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Defending the freedom to invest

Across the US, the far-right has been mounting attacks on sound business practices as part of a campaign aimed at cracking down on investors’ freedom to manage risk . Much like critical race theory (CRT), fringe interest groups have been using “ESG” as a floating signifier – a catch-all grievance they can charge with meaning and misinformation to rally their base. This approach of restricting investor choice has shown not to be resonating with voters – especially Republicans – and yet the right-wing has been using it as justification to force continued investments in sectors that are facing obsolescence, such as fossil fuels.

In Texas and a number of other U.S. states, bills punishing financial institutions for ‘boycotting’ oil and gas companies have been introduced by state officials. Under the Texas bill, financial institutions are set to be excluded from conducting business with state municipalities should they “refuse to deal with, terminate business activities with, or otherwise take any action that is intended to limit commercial relations with” an oil and gas company. The fact that the financial institutions selected for  this exit list are not actually boycotting fossil fuels did not stop Texas from banning them from doing business with the state.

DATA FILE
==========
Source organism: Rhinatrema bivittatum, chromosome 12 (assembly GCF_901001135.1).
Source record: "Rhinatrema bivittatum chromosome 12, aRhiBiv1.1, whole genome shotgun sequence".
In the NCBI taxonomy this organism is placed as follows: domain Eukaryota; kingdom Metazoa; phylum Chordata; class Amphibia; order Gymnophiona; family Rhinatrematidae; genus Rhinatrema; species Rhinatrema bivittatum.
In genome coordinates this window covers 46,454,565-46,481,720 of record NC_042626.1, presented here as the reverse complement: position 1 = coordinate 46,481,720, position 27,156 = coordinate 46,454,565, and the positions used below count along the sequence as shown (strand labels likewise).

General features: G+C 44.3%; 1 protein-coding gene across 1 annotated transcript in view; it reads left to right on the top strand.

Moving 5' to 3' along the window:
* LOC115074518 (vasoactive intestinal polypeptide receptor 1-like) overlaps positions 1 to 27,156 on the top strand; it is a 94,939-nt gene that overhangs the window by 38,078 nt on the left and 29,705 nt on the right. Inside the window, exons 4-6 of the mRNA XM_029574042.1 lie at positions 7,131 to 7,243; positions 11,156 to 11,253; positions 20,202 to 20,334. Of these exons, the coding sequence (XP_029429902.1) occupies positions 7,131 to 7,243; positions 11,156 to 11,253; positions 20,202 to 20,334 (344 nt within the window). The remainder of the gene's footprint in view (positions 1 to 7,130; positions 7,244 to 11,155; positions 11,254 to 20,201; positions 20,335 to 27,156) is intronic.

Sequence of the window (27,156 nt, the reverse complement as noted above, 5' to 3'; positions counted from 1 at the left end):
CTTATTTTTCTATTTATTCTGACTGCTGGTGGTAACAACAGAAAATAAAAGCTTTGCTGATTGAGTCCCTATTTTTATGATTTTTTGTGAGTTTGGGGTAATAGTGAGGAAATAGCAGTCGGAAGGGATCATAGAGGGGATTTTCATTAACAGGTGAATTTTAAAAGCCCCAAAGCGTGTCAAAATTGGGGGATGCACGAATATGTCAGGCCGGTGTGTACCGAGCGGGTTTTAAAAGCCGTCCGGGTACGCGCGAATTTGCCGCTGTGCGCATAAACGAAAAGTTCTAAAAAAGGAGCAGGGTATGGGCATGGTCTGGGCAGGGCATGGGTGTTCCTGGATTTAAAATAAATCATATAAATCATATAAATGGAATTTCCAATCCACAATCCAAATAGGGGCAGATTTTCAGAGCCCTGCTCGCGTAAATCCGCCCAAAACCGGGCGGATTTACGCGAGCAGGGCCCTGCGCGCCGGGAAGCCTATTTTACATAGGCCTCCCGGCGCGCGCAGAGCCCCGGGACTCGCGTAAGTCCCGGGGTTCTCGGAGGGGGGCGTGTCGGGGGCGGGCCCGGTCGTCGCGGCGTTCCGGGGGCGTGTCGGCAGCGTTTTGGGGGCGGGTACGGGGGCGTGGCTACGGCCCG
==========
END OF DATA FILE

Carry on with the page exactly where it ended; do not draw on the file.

The bills are already having a measurable negative impact – in Texas, the introduction of a bill caused five of the most significant municipal bond underwriters to exit the market, putting crucial funding for roadworks, schools and other projects for local communities in flux.

Outside of the U.S., European and Asian governments are implementing increasingly stringent net zero policies and initiatives through financial regulation and state policy. Examples include the EU’s Sustainable Finance Disclosure Regulation and carbon markets in place in China, South Korea, Japan and New Zealand. The direction the global industry is headed is clear, the transition to renewable energy sources is well underway. Global players, like BlackRock, Vanguard, and Citigroup, whose business and clientbase extend far beyond the borders of US red states, risk being left even further behind


Most of the public is in favour of defending freedom to invest  

Even in the US, it is becoming increasingly clear that this fight is mostly taking place in an echo chamber. New Climate Power and Data for Progress polling found that a majority (57%) of voters have never heard about ESG investing and only 7% of voters have heard a lot about it.

The majority of voters  (54%) “agree that financial managers should be allowed to consider environmental factors, such as climate risks or the riskiness of investing in fossil fuels, when making investment decisions for retirement funds.”